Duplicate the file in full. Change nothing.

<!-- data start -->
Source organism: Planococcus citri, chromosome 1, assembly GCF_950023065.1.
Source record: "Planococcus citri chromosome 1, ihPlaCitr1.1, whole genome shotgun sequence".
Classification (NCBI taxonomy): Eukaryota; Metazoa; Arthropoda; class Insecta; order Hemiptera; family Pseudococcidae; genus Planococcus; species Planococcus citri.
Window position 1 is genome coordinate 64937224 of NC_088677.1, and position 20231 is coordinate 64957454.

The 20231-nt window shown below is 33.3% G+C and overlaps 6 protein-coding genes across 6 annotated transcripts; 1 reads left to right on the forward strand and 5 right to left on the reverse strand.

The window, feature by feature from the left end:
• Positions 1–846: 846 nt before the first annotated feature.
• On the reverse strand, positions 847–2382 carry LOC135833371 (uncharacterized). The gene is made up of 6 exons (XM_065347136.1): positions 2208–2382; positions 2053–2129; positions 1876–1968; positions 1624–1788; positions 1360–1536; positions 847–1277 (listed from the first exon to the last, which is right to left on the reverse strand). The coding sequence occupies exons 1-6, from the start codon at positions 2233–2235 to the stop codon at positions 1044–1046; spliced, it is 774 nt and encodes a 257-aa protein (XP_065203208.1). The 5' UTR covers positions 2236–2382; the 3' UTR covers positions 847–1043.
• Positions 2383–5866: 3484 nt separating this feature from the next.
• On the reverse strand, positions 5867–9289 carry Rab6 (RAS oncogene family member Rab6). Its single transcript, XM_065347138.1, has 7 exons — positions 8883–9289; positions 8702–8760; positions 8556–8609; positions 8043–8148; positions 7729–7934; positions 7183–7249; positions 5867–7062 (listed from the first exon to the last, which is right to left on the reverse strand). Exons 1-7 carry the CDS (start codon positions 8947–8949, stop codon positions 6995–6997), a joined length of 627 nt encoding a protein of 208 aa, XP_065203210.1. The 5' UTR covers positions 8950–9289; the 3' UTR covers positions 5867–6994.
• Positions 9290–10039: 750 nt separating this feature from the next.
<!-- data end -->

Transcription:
Source organism: Planococcus citri, chromosome 1, assembly GCF_950023065.1.
Source record: "Planococcus citri chromosome 1, ihPlaCitr1.1, whole genome shotgun sequence".
Classification (NCBI taxonomy): Eukaryota; Metazoa; Arthropoda; class Insecta; order Hemiptera; family Pseudococcidae; genus Planococcus; species Planococcus citri.
Window position 1 is genome coordinate 64937224 of NC_088677.1, and position 20231 is coordinate 64957454.

The 20231-nt window shown below is 33.3% G+C and overlaps 6 protein-coding genes across 6 annotated transcripts; 1 reads left to right on the forward strand and 5 right to left on the reverse strand.

The window, feature by feature from the left end:
• Positions 1–846: 846 nt before the first annotated feature.
• On the reverse strand, positions 847–2382 carry LOC135833371 (uncharacterized). The gene is made up of 6 exons (XM_065347136.1): positions 2208–2382; positions 2053–2129; positions 1876–1968; positions 1624–1788; positions 1360–1536; positions 847–1277 (listed from the first exon to the last, which is right to left on the reverse strand). The coding sequence occupies exons 1-6, from the start codon at positions 2233–2235 to the stop codon at positions 1044–1046; spliced, it is 774 nt and encodes a 257-aa protein (XP_065203208.1). The 5' UTR covers positions 2236–2382; the 3' UTR covers positions 847–1043.
• Positions 2383–5866: 3484 nt separating this feature from the next.
• On the reverse strand, positions 5867–9289 carry Rab6 (RAS oncogene family member Rab6). Its single transcript, XM_065347138.1, has 7 exons — positions 8883–9289; positions 8702–8760; positions 8556–8609; positions 8043–8148; positions 7729–7934; positions 7183–7249; positions 5867–7062 (listed from the first exon to the last, which is right to left on the reverse strand). Exons 1-7 carry the CDS (start codon positions 8947–8949, stop codon positions 6995–6997), a joined length of 627 nt encoding a protein of 208 aa, XP_065203210.1. The 5' UTR covers positions 8950–9289; the 3' UTR covers positions 5867–6994.
• Positions 9290–10039: 750 nt separating this feature from the next.